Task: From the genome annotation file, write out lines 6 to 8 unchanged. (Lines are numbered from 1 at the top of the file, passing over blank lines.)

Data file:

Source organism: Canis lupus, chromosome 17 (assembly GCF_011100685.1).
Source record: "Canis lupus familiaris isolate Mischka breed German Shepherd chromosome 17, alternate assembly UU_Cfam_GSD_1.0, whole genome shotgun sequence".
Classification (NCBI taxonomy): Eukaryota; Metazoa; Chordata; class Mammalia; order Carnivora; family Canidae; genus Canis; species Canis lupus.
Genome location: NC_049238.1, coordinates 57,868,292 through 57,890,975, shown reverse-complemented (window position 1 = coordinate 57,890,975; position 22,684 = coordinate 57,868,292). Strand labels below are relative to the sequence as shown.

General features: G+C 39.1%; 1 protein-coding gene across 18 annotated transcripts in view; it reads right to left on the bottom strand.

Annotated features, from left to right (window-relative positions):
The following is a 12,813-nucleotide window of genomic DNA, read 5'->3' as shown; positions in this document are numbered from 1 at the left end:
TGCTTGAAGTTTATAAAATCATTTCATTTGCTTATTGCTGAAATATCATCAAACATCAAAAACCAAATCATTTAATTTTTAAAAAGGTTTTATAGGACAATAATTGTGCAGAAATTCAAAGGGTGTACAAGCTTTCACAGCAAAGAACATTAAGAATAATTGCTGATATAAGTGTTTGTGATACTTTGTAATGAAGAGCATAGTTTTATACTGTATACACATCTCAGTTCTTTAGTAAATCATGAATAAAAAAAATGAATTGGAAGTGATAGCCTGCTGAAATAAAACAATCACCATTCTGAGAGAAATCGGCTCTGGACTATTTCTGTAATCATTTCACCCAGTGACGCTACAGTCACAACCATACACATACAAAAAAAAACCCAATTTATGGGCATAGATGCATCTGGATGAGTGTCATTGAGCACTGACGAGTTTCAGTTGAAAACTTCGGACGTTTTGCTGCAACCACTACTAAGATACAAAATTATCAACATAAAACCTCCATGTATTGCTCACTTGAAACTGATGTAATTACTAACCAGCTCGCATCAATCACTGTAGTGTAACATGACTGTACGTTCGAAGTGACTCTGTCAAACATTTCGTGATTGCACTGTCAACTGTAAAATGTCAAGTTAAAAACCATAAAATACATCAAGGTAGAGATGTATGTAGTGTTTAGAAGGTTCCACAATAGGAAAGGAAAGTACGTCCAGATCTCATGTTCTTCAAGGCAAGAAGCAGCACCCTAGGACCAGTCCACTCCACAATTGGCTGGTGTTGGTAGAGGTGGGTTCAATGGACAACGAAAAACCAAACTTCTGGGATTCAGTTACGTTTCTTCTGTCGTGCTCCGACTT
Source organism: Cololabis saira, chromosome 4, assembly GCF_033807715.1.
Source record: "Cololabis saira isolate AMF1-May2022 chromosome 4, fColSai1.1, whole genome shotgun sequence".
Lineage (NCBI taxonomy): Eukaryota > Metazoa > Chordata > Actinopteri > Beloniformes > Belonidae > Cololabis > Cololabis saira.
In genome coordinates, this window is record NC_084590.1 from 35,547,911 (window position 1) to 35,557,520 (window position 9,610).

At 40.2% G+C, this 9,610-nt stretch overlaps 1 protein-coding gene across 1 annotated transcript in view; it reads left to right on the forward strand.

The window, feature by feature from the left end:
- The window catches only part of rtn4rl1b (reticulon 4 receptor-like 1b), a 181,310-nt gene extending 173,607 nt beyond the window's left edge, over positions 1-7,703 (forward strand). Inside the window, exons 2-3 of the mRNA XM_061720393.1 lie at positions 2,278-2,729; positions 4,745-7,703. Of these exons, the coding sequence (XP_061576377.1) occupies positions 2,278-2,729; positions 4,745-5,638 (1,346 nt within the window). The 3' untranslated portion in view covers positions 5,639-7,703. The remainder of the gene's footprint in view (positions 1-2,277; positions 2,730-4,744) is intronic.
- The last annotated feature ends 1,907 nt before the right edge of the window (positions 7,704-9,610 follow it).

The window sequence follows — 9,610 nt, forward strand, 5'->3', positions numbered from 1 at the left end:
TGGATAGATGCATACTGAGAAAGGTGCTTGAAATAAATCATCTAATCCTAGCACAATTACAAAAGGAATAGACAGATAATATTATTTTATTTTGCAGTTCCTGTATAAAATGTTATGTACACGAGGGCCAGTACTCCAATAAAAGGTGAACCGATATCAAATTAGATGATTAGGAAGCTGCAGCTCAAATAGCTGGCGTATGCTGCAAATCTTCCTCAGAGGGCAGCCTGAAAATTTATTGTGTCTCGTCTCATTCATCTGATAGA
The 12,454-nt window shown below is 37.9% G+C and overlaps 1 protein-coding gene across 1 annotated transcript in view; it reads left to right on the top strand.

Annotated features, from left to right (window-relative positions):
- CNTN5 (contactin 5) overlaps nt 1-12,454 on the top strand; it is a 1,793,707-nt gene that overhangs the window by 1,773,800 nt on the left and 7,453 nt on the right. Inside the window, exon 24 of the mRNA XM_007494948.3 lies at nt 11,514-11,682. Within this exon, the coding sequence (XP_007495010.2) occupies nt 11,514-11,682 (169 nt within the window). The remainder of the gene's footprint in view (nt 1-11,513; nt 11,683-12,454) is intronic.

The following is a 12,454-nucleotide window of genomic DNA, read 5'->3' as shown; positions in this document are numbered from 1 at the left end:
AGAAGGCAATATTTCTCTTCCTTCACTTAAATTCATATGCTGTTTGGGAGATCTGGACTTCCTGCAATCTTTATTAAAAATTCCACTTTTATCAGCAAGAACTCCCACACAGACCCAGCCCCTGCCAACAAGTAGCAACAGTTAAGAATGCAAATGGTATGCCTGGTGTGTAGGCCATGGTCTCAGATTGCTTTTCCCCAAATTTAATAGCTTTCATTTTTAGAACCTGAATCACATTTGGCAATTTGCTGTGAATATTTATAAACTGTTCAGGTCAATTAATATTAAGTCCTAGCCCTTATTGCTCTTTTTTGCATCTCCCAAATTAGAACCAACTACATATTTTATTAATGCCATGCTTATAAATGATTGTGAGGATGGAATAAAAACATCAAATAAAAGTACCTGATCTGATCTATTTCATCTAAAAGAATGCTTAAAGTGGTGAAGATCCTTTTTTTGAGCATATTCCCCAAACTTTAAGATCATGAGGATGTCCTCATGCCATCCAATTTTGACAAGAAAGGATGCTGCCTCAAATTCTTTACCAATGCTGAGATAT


Annotated features, from left to right (window-relative positions):
The following is a 12,813-nucleotide window of genomic DNA, read 5'->3' as shown; positions in this document are numbered from 1 at the left end:
TGCTTGAAGTTTATAAAATCATTTCATTTGCTTATTGCTGAAATATCATCAAACATCAAAAACCAAATCATTTAATTTTTAAAAAGGTTTTATAGGACAATAATTGTGCAGAAATTCAAAGGGTGTACAAGCTTTCACAGCAAAGAACATTAAGAATAATTGCTGATATAAGTGTTTGTGATACTTTGTAATGAAGAGCATAGTTTTATACTGTATACACATCTCAGTTCTTTAGTAAATCATGAATAAAAAAAATGAATTGGAAGTGATAGCCTGCTGAAATAAAACAATCACCATTCTGAGAGAAATCGGCTCTGGACTATTTCTGTAATCATTTCACCCAGTGACGCTACAGTCACAACCATACACATACAAAAAAAAACCCAATTTATGGGCATAGATGCATCTGGATGAGTGTCATTGAGCACTGACGAGTTTCAGTTGAAAACTTCGGACGTTTTGCTGCAACCACTACTAAGATACAAAATTATCAACATAAAACCTCCATGTATTGCTCACTTGAAACTGATGTAATTACTAACCAGCTCGCATCAATCACTGTAGTGTAACATGACTGTACGTTCGAAGTGACTCTGTCAAACATTTCGTGATTGCACTGTCAACTGTAAAATGTCAAGTTAAAAACCATAAAATACATCAAGGTAGAGATGTATGTAGTGTTTAGAAGGTTCCACAATAGGAAAGGAAAGTACGTCCAGATCTCATGTTCTTCAAGGCAAGAAGCAGCACCCTAGGACCAGTCCACTCCACAATTGGCTGGTGTTGGTAGAGGTGGGTTCAATGGACAACGAAAAACCAAACTTCTGGGATTCAGTTACGTTTCTTCTGTCGTGCTCCGACTT